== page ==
May 12, 1986 |
The night before had been unseasonably cold for late April, with a low near 20, but now the campus was basking in sunshine. Shirtless joggers bounded past pale co-eds stretched out on blankets, and leafless trees seemed to sprout green buds in a matter of hours, as in time-lapse photography. In a dark and cramped basement room in venerable Sorin Hall, a restless freshman football player slipped on a pair of shorts and boat shoes.
CALIFORNIA | LOCAL
March 4, 1989 |
Frank Cox, known to generations of San Diegans as "Frank the Trainman" because of a four-decade affiliation with his own model train shop, died Thursday of a heart attack. He was 82. "He was the dean of train collectors," said Tom Sefton, president of San Diego Trust & Savings Bank, who said he and Cox had been friends since 1946. "He was responsible more than anyone else by far for the introduction of trains at Christmas time . . . for the young finding trains under the tree.
March 4, 2012 |
For those who want to spend more time than money in Las Vegas, here are 21 things to do for less than $21, all aimed at keeping the bottom line low and the fun factor high. 1. Springs Preserve. Forsake the fake pyramid and fake Statue of Liberty for a power walk through the real Vegas: 110 acres of pre-Bugsy Siegel desert. There are miles of cactus-filled trails, botanic gardens and a museum that pays tribute to the city's Mojave Desert roots. Open daily 10 a.m.-6 p.m. daily.
July 9, 1985 |
A wall of flames threatened the eastern edge of San Luis Obispo for a time on Monday, destroying several structures and forcing the evacuation of numerous residents when erratic winds abruptly pushed the week-old 58,000-acre Las Pilitas fire down out of the foothills. San Luis Obispo County Airport on the south side of the city was closed.
CALIFORNIA | LOCAL
April 8, 2000
The Rev. S.M. Lockridge, 87, a major religious and social force in San Diego for decades. As pastor of Calvary Baptist Church and president of the California Missionary Baptist State Convention, he was known for his evangelical conferences, powerful preaching and civil rights activism. "He had a great sense of humor, but was always very serious when preaching the word of God," said Councilman George Stevens, a Baptist minister. "He was a giant among preachers."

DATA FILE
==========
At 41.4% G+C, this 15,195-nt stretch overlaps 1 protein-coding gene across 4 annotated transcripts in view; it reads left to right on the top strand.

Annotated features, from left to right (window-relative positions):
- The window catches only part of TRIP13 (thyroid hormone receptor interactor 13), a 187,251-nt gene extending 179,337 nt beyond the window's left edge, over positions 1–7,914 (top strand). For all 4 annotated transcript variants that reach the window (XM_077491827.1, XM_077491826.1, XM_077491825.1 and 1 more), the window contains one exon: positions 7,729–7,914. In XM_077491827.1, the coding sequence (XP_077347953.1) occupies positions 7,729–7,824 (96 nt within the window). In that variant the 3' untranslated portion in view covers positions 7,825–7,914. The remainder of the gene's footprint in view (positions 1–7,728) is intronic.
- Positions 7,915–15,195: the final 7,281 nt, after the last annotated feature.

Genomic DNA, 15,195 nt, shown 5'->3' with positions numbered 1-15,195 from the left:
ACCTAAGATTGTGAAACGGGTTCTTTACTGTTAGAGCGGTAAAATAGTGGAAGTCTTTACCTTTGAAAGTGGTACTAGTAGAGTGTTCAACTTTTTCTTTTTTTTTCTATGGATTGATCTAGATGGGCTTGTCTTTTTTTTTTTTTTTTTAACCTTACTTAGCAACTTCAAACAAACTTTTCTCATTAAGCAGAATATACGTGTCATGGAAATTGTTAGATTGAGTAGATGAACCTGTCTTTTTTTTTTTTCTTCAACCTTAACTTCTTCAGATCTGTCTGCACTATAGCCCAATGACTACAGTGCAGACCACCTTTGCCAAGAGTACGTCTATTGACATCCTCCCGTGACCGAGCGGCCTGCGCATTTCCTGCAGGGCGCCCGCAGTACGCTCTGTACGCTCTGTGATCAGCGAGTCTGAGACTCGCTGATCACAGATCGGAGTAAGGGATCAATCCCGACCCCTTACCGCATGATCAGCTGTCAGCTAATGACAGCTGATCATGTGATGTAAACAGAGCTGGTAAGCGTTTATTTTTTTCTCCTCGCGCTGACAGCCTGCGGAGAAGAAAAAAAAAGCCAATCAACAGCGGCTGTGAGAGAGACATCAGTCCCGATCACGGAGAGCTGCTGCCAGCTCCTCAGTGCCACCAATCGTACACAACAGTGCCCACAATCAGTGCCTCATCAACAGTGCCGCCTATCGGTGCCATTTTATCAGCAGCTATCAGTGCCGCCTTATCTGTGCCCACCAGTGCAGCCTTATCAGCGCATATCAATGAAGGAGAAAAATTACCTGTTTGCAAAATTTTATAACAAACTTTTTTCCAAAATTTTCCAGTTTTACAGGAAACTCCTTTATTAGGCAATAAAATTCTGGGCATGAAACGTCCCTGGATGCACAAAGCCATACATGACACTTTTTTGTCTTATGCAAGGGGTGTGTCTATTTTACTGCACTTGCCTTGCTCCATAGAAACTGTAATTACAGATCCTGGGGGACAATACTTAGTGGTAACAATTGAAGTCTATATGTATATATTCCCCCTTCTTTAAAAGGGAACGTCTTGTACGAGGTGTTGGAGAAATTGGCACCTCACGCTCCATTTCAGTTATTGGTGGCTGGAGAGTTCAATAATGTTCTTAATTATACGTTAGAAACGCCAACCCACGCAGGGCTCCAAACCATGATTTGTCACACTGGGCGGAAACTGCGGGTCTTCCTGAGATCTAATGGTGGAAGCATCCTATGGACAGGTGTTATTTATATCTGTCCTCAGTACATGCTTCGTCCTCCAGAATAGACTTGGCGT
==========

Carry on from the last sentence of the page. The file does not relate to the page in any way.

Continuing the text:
August 4, 1989 |
It all started innocently enough. The Cincinnati Reds' leadoff hitter, Mariano Duncan, walked and stole second base. Luis Quinones bunted and beat it out. "I played for one run and I got 14," Manager Pete Rose said. The Reds scored 14 runs on 16 hits, all in the first inning, and went on to beat the Houston Astros, 18-2, Thursday at Cincinnati. The 16 hits set a modern major league record for one inning.
CALIFORNIA | LOCAL
November 10, 1999 |
Teacher Luis Lopez was reading "Charlotte's Web" to his students Tuesday when the emergency bell sounded. "Drop!" Lopez ordered the fifth-graders, who immediately crouched under their desks, holding the backs of their necks with one hand and clutching the desk legs with the other. A routine day at Victory Boulevard Elementary School in North Hollywood was interrupted by a scenario involving the aftermath of a 7.8 earthquake.
June 1, 1994 |
Playing private detective for a day, state Sen. Tom Hayden's staff captured Gov. Pete Wilson's director of fish and game and one of his top deputies on videotape as they fished during business hours last week with a lawyer who is trying to loosen the state's endangered species protection laws.
September 8, 1993 |
With no votes to spare, the state Senate on Tuesday approved legislation requiring all bicycle riders in California under the age of 18 to wear crash helmets or pay a fine of $25. A 21-13 vote, the precise majority required, sent the proposal back to the Assembly, which narrowly approved it two months ago. If it wins Assembly passage again, as expected, it will go to an uncertain future at the hands of Gov. Pete Wilson.